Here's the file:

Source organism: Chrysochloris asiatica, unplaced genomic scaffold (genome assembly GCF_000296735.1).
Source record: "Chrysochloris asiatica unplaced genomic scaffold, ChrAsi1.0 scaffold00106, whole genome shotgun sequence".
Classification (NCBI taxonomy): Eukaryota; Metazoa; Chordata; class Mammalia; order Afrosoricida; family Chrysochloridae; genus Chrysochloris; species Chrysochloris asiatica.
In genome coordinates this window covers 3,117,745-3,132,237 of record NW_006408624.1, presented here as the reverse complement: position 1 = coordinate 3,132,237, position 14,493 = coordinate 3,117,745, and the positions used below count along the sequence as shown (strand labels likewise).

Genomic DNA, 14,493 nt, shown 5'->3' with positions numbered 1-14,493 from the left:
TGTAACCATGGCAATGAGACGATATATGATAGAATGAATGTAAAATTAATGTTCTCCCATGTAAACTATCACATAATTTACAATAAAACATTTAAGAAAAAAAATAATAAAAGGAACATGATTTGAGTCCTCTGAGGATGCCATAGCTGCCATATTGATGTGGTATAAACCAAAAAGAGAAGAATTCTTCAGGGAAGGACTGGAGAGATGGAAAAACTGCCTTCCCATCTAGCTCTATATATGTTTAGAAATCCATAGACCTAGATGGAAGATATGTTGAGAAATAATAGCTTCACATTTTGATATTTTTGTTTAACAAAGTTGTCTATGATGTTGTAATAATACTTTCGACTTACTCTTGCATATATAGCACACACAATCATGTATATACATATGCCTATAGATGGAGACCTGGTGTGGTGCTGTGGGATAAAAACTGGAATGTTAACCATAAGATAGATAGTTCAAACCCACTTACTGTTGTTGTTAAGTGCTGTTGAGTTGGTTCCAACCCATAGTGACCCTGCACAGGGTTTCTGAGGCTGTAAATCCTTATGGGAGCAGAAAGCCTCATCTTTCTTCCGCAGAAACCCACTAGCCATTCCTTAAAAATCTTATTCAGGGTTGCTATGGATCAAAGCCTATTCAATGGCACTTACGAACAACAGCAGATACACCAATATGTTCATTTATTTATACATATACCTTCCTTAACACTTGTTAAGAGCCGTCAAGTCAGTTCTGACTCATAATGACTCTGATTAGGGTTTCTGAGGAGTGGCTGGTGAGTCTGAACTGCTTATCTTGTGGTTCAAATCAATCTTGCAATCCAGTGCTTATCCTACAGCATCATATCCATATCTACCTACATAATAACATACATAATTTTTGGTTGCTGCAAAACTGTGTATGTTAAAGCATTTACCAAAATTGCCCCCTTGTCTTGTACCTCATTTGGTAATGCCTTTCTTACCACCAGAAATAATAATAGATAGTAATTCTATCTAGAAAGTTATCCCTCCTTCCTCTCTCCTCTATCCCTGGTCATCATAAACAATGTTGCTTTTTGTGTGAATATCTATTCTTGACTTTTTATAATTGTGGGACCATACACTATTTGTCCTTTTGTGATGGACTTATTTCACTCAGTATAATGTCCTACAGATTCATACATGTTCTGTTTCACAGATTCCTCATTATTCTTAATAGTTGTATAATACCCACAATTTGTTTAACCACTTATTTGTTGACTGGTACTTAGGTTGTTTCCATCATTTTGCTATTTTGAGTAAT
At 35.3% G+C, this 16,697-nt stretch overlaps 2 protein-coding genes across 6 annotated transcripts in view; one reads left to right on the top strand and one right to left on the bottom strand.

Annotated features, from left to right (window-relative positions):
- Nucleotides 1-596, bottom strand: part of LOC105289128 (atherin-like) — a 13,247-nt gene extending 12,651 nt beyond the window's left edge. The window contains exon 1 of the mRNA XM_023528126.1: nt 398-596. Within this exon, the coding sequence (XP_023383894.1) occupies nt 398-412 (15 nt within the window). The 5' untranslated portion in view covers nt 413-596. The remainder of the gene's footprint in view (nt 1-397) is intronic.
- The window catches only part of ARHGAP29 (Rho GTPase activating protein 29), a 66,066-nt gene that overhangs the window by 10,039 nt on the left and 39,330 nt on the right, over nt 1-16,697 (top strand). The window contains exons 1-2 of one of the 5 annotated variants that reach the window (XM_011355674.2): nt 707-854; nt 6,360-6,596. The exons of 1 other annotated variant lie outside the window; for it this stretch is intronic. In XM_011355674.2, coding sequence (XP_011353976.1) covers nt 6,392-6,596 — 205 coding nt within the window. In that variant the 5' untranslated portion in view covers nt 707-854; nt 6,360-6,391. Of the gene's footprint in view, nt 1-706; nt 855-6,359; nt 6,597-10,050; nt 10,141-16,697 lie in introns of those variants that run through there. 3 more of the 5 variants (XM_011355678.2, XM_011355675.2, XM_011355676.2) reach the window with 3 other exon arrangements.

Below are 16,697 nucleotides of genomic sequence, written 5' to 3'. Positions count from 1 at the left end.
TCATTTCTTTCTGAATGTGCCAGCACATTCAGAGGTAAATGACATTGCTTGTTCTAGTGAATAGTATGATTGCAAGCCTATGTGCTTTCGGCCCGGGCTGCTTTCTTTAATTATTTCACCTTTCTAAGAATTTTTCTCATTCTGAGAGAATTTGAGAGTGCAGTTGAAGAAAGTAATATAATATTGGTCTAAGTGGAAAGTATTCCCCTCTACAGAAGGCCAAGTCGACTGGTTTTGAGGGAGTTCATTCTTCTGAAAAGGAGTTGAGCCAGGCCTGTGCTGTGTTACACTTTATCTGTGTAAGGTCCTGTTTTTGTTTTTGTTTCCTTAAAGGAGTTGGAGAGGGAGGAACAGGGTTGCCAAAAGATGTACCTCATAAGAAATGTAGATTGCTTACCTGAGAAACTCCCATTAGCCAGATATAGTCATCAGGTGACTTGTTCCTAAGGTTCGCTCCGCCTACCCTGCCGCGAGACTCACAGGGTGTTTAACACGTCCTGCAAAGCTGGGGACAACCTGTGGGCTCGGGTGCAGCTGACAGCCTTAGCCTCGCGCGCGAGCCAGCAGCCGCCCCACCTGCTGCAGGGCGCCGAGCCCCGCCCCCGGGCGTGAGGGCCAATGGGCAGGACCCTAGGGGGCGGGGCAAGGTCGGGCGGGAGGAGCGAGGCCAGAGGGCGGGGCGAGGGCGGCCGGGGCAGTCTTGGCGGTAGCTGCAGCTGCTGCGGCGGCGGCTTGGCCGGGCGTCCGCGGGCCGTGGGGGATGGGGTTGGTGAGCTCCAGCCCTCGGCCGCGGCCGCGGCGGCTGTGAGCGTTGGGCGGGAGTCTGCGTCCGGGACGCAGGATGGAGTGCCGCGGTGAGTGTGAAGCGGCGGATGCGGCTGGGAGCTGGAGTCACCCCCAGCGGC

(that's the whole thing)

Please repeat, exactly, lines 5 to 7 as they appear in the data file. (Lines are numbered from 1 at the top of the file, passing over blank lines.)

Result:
Genomic DNA, 14,493 nt, shown 5'->3' with positions numbered 1-14,493 from the left:
TGTAACCATGGCAATGAGACGATATATGATAGAATGAATGTAAAATTAATGTTCTCCCATGTAAACTATCACATAATTTACAATAAAACATTTAAGAAAAAAAATAATAAAAGGAACATGATTTGAGTCCTCTGAGGATGCCATAGCTGCCATATTGATGTGGTATAAACCAAAAAGAGAAGAATTCTTCAGGGAAGGACTGGAGAGATGGAAAAACTGCCTTCCCATCTAGCTCTATATATGTTTAGAAATCCATAGACCTAGATGGAAGATATGTTGAGAAATAATAGCTTCACATTTTGATATTTTTGTTTAACAAAGTTGTCTATGATGTTGTAATAATACTTTCGACTTACTCTTGCATATATAGCACACACAATCATGTATATACATATGCCTATAGATGGAGACCTGGTGTGGTGCTGTGGGATAAAAACTGGAATGTTAACCATAAGATAGATAGTTCAAACCCACTTACTGTTGTTGTTAAGTGCTGTTGAGTTGGTTCCAACCCATAGTGACCCTGCACAGGGTTTCTGAGGCTGTAAATCCTTATGGGAGCAGAAAGCCTCATCTTTCTTCCGCAGAAACCCACTAGCCATTCCTTAAAAATCTTATTCAGGGTTGCTATGGATCAAAGCCTATTCAATGGCACTTACGAACAACAGCAGATACACCAATATGTTCATTTATTTATACATATACCTTCCTTAACACTTGTTAAGAGCCGTCAAGTCAGTTCTGACTCATAATGACTCTGATTAGGGTTTCTGAGGAGTGGCTGGTGAGTCTGAACTGCTTATCTTGTGGTTCAAATCAATCTTGCAATCCAGTGCTTATCCTACAGCATCATATCCATATCTACCTACATAATAACATACATAATTTTTGGTTGCTGCAAAACTGTGTATGTTAAAGCATTTACCAAAATTGCCCCCTTGTCTTGTACCTCATTTGGTAATGCCTTTCTTACCACCAGAAATAATAATAGATAGTAATTCTATCTAGAAAGTTATCCCTCCTTCCTCTCTCCTCTATCCCTGGTCATCATAAACAATGTTGCTTTTTGTGTGAATATCTATTCTTGACTTTTTATAATTGTGGGACCATACACTATTTGTCCTTTTGTGATGGACTTATTTCACTCAGTATAATGTCCTACAGATTCATACATGTTCTGTTTCACAGATTCCTCATTATTCTTAATAGTTGTATAATACCCACAATTTGTTTAACCACTTATTTGTTGACTGGTACTTAGGTTGTTTCCATCATTTTGCTATTTTGAGTAAT
At 35.3% G+C, this 16,697-nt stretch overlaps 2 protein-coding genes across 6 annotated transcripts in view; one reads left to right on the top strand and one right to left on the bottom strand.